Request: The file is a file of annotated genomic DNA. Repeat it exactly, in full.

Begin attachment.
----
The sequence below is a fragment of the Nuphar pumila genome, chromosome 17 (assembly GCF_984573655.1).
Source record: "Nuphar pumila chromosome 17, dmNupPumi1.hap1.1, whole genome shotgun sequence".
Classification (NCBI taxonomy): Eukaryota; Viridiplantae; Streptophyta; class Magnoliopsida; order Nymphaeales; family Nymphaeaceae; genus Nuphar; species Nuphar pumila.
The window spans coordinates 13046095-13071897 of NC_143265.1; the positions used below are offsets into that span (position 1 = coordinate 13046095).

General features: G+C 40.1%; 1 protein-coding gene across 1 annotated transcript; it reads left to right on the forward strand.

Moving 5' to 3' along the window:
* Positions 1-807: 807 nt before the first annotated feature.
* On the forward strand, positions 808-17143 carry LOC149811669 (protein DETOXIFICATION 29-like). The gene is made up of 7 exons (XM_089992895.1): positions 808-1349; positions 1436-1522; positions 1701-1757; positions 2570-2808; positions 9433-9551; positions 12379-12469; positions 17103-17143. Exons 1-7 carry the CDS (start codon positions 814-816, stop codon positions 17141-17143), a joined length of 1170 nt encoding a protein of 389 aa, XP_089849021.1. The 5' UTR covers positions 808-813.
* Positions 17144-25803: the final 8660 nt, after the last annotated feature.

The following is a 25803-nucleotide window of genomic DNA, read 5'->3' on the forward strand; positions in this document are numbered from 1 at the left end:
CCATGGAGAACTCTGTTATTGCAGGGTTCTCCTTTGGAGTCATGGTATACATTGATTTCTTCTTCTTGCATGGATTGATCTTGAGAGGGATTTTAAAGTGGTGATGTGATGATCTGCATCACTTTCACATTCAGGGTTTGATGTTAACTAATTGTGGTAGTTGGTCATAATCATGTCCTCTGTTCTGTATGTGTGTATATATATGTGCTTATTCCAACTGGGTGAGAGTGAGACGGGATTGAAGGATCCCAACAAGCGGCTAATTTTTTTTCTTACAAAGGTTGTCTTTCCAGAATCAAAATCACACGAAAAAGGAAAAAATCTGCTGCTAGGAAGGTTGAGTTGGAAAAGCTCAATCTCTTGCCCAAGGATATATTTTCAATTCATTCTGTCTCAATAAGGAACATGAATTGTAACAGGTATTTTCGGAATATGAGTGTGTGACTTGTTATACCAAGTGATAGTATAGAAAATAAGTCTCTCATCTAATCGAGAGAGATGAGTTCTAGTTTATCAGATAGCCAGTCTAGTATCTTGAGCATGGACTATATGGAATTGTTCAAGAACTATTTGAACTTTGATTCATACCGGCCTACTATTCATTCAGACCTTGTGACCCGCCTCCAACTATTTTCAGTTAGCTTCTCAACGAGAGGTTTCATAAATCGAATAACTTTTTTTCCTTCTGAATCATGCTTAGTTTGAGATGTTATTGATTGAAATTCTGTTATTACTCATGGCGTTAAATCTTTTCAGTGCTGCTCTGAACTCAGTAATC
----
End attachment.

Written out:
The sequence below is a fragment of the Nuphar pumila genome, chromosome 17 (assembly GCF_984573655.1).
Source record: "Nuphar pumila chromosome 17, dmNupPumi1.hap1.1, whole genome shotgun sequence".
Classification (NCBI taxonomy): Eukaryota; Viridiplantae; Streptophyta; class Magnoliopsida; order Nymphaeales; family Nymphaeaceae; genus Nuphar; species Nuphar pumila.
The window spans coordinates 13046095-13071897 of NC_143265.1; the positions used below are offsets into that span (position 1 = coordinate 13046095).

General features: G+C 40.1%; 1 protein-coding gene across 1 annotated transcript; it reads left to right on the forward strand.

Moving 5' to 3' along the window:
* Positions 1-807: 807 nt before the first annotated feature.
* On the forward strand, positions 808-17143 carry LOC149811669 (protein DETOXIFICATION 29-like). The gene is made up of 7 exons (XM_089992895.1): positions 808-1349; positions 1436-1522; positions 1701-1757; positions 2570-2808; positions 9433-9551; positions 12379-12469; positions 17103-17143. Exons 1-7 carry the CDS (start codon positions 814-816, stop codon positions 17141-17143), a joined length of 1170 nt encoding a protein of 389 aa, XP_089849021.1. The 5' UTR covers positions 808-813.
* Positions 17144-25803: the final 8660 nt, after the last annotated feature.

The following is a 25803-nucleotide window of genomic DNA, read 5'->3' on the forward strand; positions in this document are numbered from 1 at the left end:
CCATGGAGAACTCTGTTATTGCAGGGTTCTCCTTTGGAGTCATGGTATACATTGATTTCTTCTTCTTGCATGGATTGATCTTGAGAGGGATTTTAAAGTGGTGATGTGATGATCTGCATCACTTTCACATTCAGGGTTTGATGTTAACTAATTGTGGTAGTTGGTCATAATCATGTCCTCTGTTCTGTATGTGTGTATATATATGTGCTTATTCCAACTGGGTGAGAGTGAGACGGGATTGAAGGATCCCAACAAGCGGCTAATTTTTTTTCTTACAAAGGTTGTCTTTCCAGAATCAAAATCACACGAAAAAGGAAAAAATCTGCTGCTAGGAAGGTTGAGTTGGAAAAGCTCAATCTCTTGCCCAAGGATATATTTTCAATTCATTCTGTCTCAATAAGGAACATGAATTGTAACAGGTATTTTCGGAATATGAGTGTGTGACTTGTTATACCAAGTGATAGTATAGAAAATAAGTCTCTCATCTAATCGAGAGAGATGAGTTCTAGTTTATCAGATAGCCAGTCTAGTATCTTGAGCATGGACTATATGGAATTGTTCAAGAACTATTTGAACTTTGATTCATACCGGCCTACTATTCATTCAGACCTTGTGACCCGCCTCCAACTATTTTCAGTTAGCTTCTCAACGAGAGGTTTCATAAATCGAATAACTTTTTTTCCTTCTGAATCATGCTTAGTTTGAGATGTTATTGATTGAAATTCTGTTATTACTCATGGCGTTAAATCTTTTCAGTGCTGCTCTGAACTCAGTAATC